The goal of this paper is to investigate the extensions of the concepts of bicluster and formal concept to the case of data representing a yes/no relation among three, rather than two, sets of entities. Specifically, in this paper we consider the case of data on yes/no relation among three sets of entities and the concepts of tricluster and formal triconcept. This allows us to bring forward both latticebased and linear algebraic approaches, Formal Concept Analysis using lattices of closed sets (see Ganter and Wille 1999; Lehmann and Wille 1995; Jäschke et al. 2006) and density/approximation based methods from linear algebra (see Mirkin and Kramarenko 2011). The formal triconcepts refer to such subsets of each of the three sets of entities that all the withintriples are in “yes” relation, whereas the algebraic methods allow some of the triples be not related. Each of the approaches has its advantages and disadvantages, but they have never been compared experimentally.
 1.
Evaluation criteria In our study we use the following six criteria: the average density, the coverage, the diversity and the number of triclusters, and the computation time and noise tolerance for the algorithms.
 2.
Benchmark datasets We use triadic datasets from publicly available internet data as well as synthetic datasets with various noise models.
The remainder is organised as follows. In Sect. 2 we give main definitions of Formal Concept Analysis and describe Trias algorithm for triadic concept generation. Section 3 introduces the notion of OAC tricluster, as a relaxation of the triadic formal concept, and presents two associated OACtriclustering methods OACbox and OACprime. Section 4 introduces the notion of box tricluster based on the conventional leastsquares criterion and describes the TriBox approach. In Sect. 5 we present SpecTric triclustering approach based on the adaptation of spectral clustering to the triadic setting. Section 6 describes the evaluation criteria for tricluster collections and comparison of the algorithms. It also contains results on the complexity of a related problem, the optimal tricluster cover search. Section 7 describes the datasets selected or generated for our experiments. Section 8 presents the results obtained in the experimentation section and their discussion. The last section concludes the paper and indicates some further research directions.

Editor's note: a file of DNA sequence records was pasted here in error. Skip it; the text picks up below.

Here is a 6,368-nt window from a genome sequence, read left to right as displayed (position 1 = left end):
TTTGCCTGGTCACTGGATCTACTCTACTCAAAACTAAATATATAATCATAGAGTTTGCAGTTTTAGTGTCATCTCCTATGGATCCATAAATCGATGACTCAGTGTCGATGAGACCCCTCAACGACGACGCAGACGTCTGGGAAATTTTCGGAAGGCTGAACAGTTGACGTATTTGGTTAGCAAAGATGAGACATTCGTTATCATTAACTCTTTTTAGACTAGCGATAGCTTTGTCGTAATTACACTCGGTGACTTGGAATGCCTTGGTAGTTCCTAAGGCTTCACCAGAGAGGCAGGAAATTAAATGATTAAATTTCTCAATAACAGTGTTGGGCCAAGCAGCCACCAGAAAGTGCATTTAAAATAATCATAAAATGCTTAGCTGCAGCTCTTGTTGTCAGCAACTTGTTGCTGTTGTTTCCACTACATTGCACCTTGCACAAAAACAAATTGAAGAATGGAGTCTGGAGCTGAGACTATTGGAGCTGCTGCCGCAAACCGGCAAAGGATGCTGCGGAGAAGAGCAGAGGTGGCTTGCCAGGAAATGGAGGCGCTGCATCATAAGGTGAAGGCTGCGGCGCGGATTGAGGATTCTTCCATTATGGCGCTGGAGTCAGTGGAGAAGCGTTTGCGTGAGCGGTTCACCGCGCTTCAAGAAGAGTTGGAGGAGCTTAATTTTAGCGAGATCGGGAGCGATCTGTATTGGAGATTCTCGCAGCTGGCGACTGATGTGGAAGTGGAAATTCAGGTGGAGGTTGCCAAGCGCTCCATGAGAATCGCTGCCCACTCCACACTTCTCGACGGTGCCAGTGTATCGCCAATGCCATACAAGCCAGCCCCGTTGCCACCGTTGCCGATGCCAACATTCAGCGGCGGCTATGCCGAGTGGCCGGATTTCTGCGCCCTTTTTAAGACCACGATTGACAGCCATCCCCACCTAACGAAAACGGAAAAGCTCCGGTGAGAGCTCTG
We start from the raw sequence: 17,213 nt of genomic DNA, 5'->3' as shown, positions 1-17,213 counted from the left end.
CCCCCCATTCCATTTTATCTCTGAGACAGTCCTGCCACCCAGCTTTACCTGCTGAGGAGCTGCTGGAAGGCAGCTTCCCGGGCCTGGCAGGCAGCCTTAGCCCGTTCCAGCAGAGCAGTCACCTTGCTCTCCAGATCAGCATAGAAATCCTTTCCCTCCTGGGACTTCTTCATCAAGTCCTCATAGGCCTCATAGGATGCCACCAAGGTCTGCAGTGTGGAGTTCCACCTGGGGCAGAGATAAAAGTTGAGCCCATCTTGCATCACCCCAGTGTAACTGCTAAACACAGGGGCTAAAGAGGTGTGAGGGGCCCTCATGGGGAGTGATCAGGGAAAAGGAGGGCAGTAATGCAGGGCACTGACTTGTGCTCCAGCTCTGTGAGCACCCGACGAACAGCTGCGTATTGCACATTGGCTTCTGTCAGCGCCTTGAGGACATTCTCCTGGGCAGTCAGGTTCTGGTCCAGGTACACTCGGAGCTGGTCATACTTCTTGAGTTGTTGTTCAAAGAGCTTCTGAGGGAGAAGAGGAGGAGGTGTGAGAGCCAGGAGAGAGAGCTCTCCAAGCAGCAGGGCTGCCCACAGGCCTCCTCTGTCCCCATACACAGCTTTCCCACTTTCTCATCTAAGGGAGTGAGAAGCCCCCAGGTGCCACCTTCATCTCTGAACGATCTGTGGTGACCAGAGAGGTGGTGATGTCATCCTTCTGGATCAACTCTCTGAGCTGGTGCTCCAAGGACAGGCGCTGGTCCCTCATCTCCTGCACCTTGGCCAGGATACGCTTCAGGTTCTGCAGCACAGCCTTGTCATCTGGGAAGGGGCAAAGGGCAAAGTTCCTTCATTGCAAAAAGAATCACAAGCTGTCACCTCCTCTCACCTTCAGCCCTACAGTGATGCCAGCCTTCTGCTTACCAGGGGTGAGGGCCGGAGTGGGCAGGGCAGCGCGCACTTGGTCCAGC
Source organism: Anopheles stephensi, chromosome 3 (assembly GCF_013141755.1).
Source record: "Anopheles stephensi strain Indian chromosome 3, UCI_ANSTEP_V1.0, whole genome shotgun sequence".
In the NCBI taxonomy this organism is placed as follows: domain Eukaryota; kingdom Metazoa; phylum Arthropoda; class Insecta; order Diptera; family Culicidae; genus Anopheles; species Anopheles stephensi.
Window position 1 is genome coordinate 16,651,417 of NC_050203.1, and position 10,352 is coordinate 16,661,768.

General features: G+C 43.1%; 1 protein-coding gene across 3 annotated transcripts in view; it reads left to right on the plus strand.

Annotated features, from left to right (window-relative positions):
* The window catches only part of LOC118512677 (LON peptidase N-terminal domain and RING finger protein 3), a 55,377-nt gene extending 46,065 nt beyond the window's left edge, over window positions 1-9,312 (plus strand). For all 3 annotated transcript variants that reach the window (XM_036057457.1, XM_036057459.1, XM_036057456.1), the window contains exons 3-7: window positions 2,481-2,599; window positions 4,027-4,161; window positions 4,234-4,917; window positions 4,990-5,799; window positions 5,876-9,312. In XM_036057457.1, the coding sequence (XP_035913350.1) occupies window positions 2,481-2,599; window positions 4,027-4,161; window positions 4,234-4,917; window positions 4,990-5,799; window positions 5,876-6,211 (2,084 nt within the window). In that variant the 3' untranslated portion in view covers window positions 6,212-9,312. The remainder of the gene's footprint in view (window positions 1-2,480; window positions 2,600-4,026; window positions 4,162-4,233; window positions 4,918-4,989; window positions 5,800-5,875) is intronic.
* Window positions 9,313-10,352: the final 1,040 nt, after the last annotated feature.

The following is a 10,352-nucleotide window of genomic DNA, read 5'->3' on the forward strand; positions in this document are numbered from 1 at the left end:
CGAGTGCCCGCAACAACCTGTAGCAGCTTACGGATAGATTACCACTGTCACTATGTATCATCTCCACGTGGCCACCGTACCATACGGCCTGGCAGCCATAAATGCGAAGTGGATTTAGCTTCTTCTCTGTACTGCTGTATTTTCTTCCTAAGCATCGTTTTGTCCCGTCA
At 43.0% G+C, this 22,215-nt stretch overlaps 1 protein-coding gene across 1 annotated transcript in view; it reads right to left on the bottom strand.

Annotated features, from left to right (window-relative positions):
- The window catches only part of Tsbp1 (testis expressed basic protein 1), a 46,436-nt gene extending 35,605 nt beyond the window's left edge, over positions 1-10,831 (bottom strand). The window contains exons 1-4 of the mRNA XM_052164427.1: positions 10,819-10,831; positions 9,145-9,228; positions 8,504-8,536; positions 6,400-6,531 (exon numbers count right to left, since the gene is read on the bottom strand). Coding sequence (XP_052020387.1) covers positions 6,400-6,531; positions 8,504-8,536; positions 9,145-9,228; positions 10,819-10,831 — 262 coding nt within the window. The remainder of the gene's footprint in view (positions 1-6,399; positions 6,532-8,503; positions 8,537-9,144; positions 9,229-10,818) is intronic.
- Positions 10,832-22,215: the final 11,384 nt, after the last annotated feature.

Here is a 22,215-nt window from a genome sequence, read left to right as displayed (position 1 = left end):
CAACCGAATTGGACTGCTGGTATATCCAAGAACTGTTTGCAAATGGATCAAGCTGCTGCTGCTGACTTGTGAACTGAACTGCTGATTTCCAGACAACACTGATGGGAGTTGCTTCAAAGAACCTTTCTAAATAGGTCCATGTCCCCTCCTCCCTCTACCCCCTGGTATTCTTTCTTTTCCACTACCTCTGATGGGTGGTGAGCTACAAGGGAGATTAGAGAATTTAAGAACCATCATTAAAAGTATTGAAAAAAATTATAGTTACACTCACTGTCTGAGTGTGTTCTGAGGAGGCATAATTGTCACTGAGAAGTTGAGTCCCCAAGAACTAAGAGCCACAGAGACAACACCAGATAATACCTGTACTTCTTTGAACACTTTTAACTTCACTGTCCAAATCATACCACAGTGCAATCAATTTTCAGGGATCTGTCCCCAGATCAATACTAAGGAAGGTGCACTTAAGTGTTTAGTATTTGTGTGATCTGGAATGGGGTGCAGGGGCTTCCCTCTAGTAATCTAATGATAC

2 Triadic Formal Concept Analysis and TRIAS method
2.1 Binary and nary contexts
First, we recall some basic notions from Formal Concept Analysis (FCA) Ganter and Wille (1999). Let \(G\) and \(M\) be sets, called the set of objects and attributes, respectively, and let \(I\) be a relation \(I\subseteq G\times M\): for \(g\in G, \ m\in M\), \(gIm\) holds iff the object \(g\) has the attribute \(m\). The triple \(\mathbb {K}=(G,M,I)\) is called a (formal) context.
A triadic context \(\mathbb {K}=(G,M,B,Y)\) consists of sets \(G\) (objects), \(M\) (attributes), and \(B\) (conditions), and ternary relation \(Y\subseteq G \times M \times B\) (Lehmann and Wille 1995). An incidence \((g, m, b) \in Y\) shows that object \(g\) has attribute \(m\) under condition \(b\).